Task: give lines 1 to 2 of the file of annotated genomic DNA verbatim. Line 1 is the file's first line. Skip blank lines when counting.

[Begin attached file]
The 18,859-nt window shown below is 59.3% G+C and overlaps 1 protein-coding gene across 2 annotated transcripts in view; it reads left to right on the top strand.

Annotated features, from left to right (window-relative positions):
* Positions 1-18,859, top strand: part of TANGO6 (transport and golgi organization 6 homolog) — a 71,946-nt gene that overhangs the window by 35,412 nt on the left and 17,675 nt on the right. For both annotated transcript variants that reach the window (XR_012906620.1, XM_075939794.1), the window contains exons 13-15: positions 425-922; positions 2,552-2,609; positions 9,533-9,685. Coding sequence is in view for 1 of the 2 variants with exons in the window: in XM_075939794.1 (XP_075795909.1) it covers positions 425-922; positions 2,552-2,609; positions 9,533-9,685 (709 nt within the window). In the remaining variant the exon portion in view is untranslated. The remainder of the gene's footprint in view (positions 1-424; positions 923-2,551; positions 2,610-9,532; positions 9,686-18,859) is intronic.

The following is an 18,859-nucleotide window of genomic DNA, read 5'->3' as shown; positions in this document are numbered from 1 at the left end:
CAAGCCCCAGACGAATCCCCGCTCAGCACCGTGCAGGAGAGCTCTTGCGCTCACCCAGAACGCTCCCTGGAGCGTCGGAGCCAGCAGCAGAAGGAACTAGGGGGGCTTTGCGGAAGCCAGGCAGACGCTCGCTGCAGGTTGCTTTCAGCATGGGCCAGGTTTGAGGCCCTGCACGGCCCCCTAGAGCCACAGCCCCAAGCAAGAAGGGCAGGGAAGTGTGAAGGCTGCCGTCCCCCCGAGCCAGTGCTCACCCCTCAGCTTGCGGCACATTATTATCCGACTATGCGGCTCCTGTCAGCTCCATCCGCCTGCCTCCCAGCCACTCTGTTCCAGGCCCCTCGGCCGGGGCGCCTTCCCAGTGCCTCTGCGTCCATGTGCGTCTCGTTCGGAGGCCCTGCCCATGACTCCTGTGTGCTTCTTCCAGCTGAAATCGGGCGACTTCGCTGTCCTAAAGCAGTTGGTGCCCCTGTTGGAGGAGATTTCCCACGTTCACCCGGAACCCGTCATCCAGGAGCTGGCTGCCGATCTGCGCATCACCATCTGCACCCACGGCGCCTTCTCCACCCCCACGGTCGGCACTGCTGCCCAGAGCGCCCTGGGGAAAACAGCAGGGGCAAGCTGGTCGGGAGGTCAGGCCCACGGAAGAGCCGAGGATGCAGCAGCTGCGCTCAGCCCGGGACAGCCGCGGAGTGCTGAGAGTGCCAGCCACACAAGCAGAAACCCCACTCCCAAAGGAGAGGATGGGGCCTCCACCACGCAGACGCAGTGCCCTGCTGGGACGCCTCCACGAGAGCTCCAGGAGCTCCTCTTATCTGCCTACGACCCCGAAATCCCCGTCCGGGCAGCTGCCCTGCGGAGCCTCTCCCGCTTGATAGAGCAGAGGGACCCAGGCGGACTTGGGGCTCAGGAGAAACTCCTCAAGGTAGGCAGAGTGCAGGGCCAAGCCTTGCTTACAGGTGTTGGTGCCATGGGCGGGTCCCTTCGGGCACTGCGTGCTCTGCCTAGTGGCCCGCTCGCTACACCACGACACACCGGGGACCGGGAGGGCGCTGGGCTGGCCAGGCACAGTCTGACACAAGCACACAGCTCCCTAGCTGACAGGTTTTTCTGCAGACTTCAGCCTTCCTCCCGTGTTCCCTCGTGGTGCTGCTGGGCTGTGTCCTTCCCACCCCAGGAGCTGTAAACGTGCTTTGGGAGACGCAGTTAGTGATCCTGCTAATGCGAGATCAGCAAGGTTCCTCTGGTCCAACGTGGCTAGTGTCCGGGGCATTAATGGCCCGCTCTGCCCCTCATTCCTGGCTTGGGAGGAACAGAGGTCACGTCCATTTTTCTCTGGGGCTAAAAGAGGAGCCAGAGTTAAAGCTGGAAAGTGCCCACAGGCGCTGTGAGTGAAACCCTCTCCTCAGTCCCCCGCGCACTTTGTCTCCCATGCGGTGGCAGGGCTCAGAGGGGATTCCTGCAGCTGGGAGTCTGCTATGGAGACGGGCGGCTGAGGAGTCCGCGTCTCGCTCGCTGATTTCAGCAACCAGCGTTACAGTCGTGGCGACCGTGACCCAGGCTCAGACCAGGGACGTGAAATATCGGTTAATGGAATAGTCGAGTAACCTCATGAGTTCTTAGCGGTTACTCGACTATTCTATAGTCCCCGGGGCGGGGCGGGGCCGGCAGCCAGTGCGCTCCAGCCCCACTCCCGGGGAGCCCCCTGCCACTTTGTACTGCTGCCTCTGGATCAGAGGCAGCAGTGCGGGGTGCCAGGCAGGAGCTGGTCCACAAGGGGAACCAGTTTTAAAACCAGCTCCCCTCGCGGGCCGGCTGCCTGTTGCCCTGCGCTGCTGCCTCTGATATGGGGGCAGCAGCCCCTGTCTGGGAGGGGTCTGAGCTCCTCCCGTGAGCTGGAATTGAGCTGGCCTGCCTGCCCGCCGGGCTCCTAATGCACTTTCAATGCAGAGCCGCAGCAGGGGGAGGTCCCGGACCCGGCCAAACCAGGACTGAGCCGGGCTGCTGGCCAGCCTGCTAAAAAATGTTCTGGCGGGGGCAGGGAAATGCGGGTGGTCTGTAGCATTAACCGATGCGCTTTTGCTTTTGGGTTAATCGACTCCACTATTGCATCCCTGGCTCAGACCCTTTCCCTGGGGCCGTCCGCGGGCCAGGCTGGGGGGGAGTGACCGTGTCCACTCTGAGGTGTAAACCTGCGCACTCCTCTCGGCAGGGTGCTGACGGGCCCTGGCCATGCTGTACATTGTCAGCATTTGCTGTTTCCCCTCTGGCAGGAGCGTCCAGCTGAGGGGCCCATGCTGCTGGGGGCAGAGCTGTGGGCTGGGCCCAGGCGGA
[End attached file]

The 18,859-nt window shown below is 59.3% G+C and overlaps 1 protein-coding gene across 2 annotated transcripts in view; it reads left to right on the top strand.

Annotated features, from left to right (window-relative positions):